“Ask A Ninja,” an irregularly scheduled series of comedic videos starring an anonymous ninja, now attracts $100,000 a month in advertising, licensing and merchandising. It is represented by the ad network Federated Media. “In the Motherhood,” a Web show created by a marketing company, recorded an average of three million views an episode last spring, exceeding the expectations of its sponsors, Sauve and Sprint.
The shows have turned a profit by tapping niches. “If your Web show has 35,000 people watching it, but all of those people are valuable to a certain advertiser, you can make good money from that show,” Dina Kaplan, a co-founder of the video site Blip.tv, said.
To get to the point where viewers are choosing between “Two and a Half Men” on CBS and a situation comedy on YouTube, the industry needs better distribution models, more professional backing and financing, and third-party measurement of traffic.
The medium is missing something like a TV Guide for Web video — that magazine’s owners and others are scrambling to become the industry standard. As a result, advertisers “sometimes have trouble navigating” the market, Scannell said. Similarly, the industry needs a reliable third-party arbiter of traffic analytics, something akin to Nielsen’s ratings service for television. Not surprisingly, Nielsen and a plethora of other companies are striving to be that source, but an industry standard has not yet emerged.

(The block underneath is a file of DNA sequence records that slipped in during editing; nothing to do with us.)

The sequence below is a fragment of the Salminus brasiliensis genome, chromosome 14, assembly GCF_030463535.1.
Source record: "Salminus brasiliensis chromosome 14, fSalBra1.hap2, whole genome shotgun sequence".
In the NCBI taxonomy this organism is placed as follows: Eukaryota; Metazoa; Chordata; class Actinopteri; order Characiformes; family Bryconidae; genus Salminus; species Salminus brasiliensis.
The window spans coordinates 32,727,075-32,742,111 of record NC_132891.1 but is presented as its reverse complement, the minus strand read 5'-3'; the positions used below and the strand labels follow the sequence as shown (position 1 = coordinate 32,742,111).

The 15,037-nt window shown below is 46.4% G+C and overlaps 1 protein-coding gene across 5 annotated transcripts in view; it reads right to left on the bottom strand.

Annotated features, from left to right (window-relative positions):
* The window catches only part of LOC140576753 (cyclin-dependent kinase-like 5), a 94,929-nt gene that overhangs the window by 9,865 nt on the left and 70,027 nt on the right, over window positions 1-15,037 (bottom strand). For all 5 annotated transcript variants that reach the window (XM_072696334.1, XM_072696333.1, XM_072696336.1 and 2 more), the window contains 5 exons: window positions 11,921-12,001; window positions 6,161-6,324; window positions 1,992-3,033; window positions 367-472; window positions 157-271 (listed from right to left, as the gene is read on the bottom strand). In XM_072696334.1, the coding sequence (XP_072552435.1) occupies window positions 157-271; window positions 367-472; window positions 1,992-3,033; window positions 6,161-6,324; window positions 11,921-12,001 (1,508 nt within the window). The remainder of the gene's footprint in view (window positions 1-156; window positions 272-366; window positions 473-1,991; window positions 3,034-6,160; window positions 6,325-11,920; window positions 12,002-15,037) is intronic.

Then there is the living room problem.
“We need the TVs in the living rooms to be integrated with the Internet,” said Ron Richards, the director of marketing and product management for Revision3, which calls itself a “television network for the Internet generation.”
Perhaps most important, people in the industry say, Web shows need serious promotional support. New television shows benefit from multimillion-dollar marketing campaigns; webisodes do not.
While the idea that webisodes should become more like television is anathema to some producers, Beckett says the medium needs a more established set of formats. “On television, there are a handful of defined formats,” he said, citing half-hour situation comedies and one-hour dramas as examples. “I think formats will help codify what we are actually producing.”
In time, webisodes may start to look more like TV — and TV may look more like the Web, as well. ABC is developing “In the Motherhood” as a television series, for instance. And Comedy Central is showing comedic videos from Atom, a Web site acquired by Viacom, Comedy Central’s parent, in 2006. Some executives think Web video will act as a petri dish for television projects. With the barriers to entry so low online, a breakout hit webisode may be only a matter of time.
“Having a big hit that people around the water cooler in Louisville are actively discussing will be a turning point for the industry,” Kaplan said.